Aside from street and sidewalk projects, Book has also said he looks to work with the parks department to get new playground equipment and work for Phase 2 renovations at College Park Gym.
He also expects the city's budget to tap reserves through 2010 as the city continues payments on the new wastewater treatment plant for Winchester Municipal Utilities.
"After we get through 2010, we'd be able to have more money coming in," Book said, noting that the payments keep rates low for WMU customers. "If not, then WMU would have to raise the sewer bill on everybody, and people that are on fixed income cannot take anymore."
But he said he supported some trimming back on community projects until payments are complete to avoid a tax increase or a decrease in spending on public safety services.
"We do not need to be like the county was last year," he said.
Book added that he anticipates the city accepting a property tax rate each year that would equal a 4 percent increase over the previous year's revenue.
with the county
The city and the county should maintain a working relationship, but the interchange goes both ways, Book said.
"If the city makes a recommendation to the county on how to get more revenue, then the county needs to look at it and implement it," the candidate explained.
He added that he supported more cooperation in general.
With an office located in Winchester's downtown district, Book also expressed support for the city's recent revitalization efforts and encourages private property owners to take pride in their buildings, citing successes with the S.P. Kerr Building.
"You've got to work with the property owner," the candidate said. "We should encourage private development. If the private sector takes pride in their buildings, then we will have revitalization without using taxpayers' money."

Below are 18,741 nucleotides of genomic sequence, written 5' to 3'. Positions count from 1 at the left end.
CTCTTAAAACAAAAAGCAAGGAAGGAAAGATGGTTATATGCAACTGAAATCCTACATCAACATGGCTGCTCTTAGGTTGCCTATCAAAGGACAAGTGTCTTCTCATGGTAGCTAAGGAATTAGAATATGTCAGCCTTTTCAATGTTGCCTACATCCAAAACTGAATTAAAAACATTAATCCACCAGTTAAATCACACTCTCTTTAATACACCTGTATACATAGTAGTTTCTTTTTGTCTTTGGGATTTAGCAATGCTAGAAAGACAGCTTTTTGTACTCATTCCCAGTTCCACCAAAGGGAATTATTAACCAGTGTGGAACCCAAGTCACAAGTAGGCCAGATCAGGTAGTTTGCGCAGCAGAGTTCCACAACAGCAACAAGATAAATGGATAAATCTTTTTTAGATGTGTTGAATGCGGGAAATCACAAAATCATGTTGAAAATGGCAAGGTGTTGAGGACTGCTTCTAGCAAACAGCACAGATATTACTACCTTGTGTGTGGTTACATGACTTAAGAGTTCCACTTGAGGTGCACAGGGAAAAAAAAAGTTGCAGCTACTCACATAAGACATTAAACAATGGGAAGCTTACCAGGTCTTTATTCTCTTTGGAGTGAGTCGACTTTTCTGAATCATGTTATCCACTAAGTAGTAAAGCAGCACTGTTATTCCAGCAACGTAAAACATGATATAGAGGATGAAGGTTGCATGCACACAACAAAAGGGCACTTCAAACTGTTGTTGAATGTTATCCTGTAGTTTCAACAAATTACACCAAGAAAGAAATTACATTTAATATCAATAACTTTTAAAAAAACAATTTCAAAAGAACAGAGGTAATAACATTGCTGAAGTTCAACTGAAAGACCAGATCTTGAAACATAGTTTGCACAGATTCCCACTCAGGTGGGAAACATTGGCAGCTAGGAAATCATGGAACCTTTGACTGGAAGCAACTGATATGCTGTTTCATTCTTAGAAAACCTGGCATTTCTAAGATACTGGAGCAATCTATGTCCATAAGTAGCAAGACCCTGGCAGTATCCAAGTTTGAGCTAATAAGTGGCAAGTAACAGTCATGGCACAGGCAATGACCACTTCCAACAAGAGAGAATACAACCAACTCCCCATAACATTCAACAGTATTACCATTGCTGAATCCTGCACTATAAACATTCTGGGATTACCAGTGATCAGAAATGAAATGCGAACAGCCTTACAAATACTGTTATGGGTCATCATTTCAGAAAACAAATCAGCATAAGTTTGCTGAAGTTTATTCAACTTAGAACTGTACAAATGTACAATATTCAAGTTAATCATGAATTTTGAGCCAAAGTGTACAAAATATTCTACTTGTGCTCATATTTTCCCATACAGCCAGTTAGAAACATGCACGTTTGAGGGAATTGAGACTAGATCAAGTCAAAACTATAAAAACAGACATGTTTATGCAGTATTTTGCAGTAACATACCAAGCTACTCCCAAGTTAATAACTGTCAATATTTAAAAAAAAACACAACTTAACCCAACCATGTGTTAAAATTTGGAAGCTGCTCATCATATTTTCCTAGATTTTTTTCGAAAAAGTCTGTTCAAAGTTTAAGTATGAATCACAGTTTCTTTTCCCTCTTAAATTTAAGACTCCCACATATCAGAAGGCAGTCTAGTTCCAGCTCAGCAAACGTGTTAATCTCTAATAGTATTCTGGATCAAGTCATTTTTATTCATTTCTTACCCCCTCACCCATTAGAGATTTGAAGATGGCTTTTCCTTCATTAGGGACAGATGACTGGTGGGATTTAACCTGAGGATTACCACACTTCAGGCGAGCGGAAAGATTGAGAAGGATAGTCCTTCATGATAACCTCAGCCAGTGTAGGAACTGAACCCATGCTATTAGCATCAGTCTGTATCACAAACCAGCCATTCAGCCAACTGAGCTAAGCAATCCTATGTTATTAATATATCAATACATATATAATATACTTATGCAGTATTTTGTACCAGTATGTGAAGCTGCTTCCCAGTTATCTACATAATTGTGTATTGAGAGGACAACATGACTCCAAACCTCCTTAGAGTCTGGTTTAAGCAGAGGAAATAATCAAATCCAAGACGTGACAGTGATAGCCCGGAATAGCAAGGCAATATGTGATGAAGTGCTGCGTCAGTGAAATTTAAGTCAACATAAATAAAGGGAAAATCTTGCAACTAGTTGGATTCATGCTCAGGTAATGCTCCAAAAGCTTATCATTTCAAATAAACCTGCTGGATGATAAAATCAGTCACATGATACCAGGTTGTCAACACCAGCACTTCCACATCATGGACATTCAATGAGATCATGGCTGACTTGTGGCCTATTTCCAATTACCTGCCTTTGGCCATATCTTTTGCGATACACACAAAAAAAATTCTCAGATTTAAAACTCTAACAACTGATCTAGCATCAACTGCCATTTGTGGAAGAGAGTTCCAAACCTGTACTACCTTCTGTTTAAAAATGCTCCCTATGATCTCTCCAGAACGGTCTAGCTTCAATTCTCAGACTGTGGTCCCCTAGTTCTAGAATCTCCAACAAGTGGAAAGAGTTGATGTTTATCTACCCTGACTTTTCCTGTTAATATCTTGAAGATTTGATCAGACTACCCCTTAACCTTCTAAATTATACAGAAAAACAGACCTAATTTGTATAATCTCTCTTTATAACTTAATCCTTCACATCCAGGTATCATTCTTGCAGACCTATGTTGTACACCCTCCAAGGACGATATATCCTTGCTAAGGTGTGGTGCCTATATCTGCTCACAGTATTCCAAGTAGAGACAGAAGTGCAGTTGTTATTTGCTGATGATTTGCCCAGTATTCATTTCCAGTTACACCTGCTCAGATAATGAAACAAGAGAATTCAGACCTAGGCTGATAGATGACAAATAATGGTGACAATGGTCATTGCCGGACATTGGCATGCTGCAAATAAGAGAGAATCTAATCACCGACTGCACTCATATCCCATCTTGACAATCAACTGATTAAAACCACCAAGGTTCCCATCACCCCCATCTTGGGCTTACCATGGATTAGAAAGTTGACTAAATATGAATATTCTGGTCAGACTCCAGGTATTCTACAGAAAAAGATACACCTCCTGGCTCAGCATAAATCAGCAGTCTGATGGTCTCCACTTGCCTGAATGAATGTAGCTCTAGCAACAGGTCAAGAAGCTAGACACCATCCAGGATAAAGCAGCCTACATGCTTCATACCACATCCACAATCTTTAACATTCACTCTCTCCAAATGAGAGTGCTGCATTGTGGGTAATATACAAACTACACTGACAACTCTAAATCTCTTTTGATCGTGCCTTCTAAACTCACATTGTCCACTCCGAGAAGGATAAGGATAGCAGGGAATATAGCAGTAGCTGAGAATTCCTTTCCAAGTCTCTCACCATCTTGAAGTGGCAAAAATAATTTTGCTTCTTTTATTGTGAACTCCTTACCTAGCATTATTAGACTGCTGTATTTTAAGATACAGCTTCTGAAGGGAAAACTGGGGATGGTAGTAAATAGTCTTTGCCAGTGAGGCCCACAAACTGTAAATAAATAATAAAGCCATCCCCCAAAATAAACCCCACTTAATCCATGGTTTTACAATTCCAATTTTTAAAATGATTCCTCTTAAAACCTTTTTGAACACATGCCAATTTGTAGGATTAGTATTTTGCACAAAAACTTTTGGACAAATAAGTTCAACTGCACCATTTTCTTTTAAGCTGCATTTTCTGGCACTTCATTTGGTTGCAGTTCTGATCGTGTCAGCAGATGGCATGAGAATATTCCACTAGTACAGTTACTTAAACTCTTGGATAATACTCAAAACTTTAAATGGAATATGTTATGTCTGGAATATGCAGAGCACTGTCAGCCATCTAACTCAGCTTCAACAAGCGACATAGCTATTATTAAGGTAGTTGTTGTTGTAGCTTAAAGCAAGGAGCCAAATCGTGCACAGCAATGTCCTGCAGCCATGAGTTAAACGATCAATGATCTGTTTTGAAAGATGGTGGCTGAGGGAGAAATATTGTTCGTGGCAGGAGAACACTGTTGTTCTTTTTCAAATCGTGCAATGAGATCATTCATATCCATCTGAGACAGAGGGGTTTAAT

Book said he doesn't support more restrictions on downtown buildings, however, adding that the city must consider the building's overall adaptability.
In terms of the community's growth, Book said the Winchester-Clark County Chamber of Commerce and the Winchester-Clark County Industrial Authority should be encouraged to continue focusing on commercial development.
"People are going to Lexington to shop and spend their money over there," he explained, noting that many Winchester residents want to go out to eat without driving out of town.
The city should pass resolutions showing support for new commercial establishments in Winchester, he said, adding that shopping centers should be encouraged to locate around the new bypass, and WMU should make an effort to extend sewers to that area as soon as possible.
"I think we need to have orderly growth and not have it all on one side of town."
In an effort to combat Winchester's drug problem, Book said he supports more use of the Winchester Police Department's canine unit to detect drugs in neighborhoods.
"He can walk around the outside of a house and smell drugs. If that's what it's going to take, then we need to do it," Book said. "That's why we got the drug dog, not just for the schools and for traffic stops."
Book is running for city commission in the Nov. 7 general election against William Chris Aaron and Commissioners Rick Beach, JoEllen Reed and Shannon Cox.
If elected, it will mark Book's eighth term overall on the commission.
Editors Note: This is the second story in a series running this week profiling each candidate for the Winchester Board of Commissioners.